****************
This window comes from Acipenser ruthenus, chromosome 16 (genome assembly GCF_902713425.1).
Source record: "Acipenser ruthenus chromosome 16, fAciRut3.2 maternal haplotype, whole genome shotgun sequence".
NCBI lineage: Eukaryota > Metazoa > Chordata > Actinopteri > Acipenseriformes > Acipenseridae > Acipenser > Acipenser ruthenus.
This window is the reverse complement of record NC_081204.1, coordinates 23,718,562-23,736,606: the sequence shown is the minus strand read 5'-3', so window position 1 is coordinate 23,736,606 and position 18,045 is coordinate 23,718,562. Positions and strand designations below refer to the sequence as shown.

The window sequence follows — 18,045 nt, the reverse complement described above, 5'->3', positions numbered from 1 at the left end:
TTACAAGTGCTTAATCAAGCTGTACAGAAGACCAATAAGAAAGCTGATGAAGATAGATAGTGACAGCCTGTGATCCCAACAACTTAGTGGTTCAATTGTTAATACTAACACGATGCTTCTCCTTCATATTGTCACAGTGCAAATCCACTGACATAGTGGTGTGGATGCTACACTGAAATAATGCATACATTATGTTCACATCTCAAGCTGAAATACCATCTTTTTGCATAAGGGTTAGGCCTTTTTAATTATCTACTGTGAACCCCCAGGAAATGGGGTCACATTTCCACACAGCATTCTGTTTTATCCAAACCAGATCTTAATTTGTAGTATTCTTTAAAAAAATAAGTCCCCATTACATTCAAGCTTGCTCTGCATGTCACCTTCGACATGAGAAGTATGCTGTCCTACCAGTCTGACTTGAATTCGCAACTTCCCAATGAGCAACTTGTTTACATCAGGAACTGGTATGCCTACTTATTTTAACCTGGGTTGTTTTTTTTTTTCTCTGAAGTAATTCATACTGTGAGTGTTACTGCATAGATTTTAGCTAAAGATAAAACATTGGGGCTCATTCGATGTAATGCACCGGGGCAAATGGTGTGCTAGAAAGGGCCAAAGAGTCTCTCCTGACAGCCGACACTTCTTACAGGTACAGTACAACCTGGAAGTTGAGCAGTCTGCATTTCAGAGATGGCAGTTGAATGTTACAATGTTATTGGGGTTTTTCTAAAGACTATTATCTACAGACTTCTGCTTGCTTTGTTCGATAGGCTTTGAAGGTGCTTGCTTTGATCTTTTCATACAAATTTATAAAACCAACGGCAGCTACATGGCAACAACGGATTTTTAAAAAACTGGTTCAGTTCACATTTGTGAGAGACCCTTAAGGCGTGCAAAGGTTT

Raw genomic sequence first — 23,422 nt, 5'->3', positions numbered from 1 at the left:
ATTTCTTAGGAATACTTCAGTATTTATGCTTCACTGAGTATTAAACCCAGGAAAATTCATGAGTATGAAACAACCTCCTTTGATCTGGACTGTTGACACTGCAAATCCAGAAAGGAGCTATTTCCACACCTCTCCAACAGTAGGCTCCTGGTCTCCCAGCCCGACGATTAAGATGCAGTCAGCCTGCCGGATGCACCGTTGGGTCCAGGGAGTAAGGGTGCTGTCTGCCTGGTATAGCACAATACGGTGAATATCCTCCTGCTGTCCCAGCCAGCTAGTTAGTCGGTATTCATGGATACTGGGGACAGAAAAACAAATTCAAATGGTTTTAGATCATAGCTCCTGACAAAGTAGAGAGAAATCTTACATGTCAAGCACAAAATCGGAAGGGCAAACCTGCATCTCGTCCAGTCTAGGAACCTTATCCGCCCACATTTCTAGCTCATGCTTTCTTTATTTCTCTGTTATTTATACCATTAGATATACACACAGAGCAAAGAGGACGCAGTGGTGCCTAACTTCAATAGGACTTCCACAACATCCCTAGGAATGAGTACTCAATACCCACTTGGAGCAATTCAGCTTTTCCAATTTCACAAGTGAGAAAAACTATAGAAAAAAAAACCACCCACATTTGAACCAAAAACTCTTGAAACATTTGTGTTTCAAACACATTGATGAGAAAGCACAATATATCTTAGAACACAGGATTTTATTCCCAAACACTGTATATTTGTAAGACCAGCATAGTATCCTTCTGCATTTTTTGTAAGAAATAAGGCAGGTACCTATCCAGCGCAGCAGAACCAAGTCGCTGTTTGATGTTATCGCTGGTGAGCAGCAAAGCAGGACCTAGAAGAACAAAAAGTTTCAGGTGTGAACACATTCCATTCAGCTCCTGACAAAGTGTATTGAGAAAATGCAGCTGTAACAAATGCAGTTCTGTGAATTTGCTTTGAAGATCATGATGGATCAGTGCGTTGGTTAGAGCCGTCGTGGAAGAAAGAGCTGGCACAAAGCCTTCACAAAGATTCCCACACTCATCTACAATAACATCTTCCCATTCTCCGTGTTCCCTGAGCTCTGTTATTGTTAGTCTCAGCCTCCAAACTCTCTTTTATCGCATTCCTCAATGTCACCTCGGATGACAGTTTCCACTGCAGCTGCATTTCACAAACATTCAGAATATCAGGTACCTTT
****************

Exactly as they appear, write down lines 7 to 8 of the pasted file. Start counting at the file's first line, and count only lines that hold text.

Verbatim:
Raw genomic sequence first — 23,422 nt, 5'->3', positions numbered from 1 at the left:
ATTTCTTAGGAATACTTCAGTATTTATGCTTCACTGAGTATTAAACCCAGGAAAATTCATGAGTATGAAACAACCTCCTTTGATCTGGACTGTTGACACTGCAAATCCAGAAAGGAGCTATTTCCACACCTCTCCAACAGTAGGCTCCTGGTCTCCCAGCCCGACGATTAAGATGCAGTCAGCCTGCCGGATGCACCGTTGGGTCCAGGGAGTAAGGGTGCTGTCTGCCTGGTATAGCACAATACGGTGAATATCCTCCTGCTGTCCCAGCCAGCTAGTTAGTCGGTATTCATGGATACTGGGGACAGAAAAACAAATTCAAATGGTTTTAGATCATAGCTCCTGACAAAGTAGAGAGAAATCTTACATGTCAAGCACAAAATCGGAAGGGCAAACCTGCATCTCGTCCAGTCTAGGAACCTTATCCGCCCACATTTCTAGCTCATGCTTTCTTTATTTCTCTGTTATTTATACCATTAGATATACACACAGAGCAAAGAGGACGCAGTGGTGCCTAACTTCAATAGGACTTCCACAACATCCCTAGGAATGAGTACTCAATACCCACTTGGAGCAATTCAGCTTTTCCAATTTCACAAGTGAGAAAAACTATAGAAAAAAAAACCACCCACATTTGAACCAAAAACTCTTGAAACATTTGTGTTTCAAACACATTGATGAGAAAGCACAATATATCTTAGAACACAGGATTTTATTCCCAAACACTGTATATTTGTAAGACCAGCATAGTATCCTTCTGCATTTTTTGTAAGAAATAAGGCAGGTACCTATCCAGCGCAGCAGAACCAAGTCGCTGTTTGATGTTATCGCTGGTGAGCAGCAAAGCAGGACCTAGAAGAACAAAAAGTTTCAGGTGTGAACACATTCCATTCAGCTCCTGACAAAGTGTATTGAGAAAATGCAGCTGTAACAAATGCAGTTCTGTGAATTTGCTTTGAAGATCATGATGGATCAGTGCGTTGGTTAGAGCCGTCGTGGAAGAAAGAGCTGGCACAAAGCCTTCACAAAGATTCCCACACTCATCTACAATAACATCTTCCCATTCTCCGTGTTCCCTGAGCTCTGTTATTGTTAGTCTCAGCCTCCAAACTCTCTTTTATCGCATTCCTCAATGTCACCTCGGATGACAGTTTCCACTGCAGCTGCATTTCACAAACATTCAGAATATCAGGTACCTTT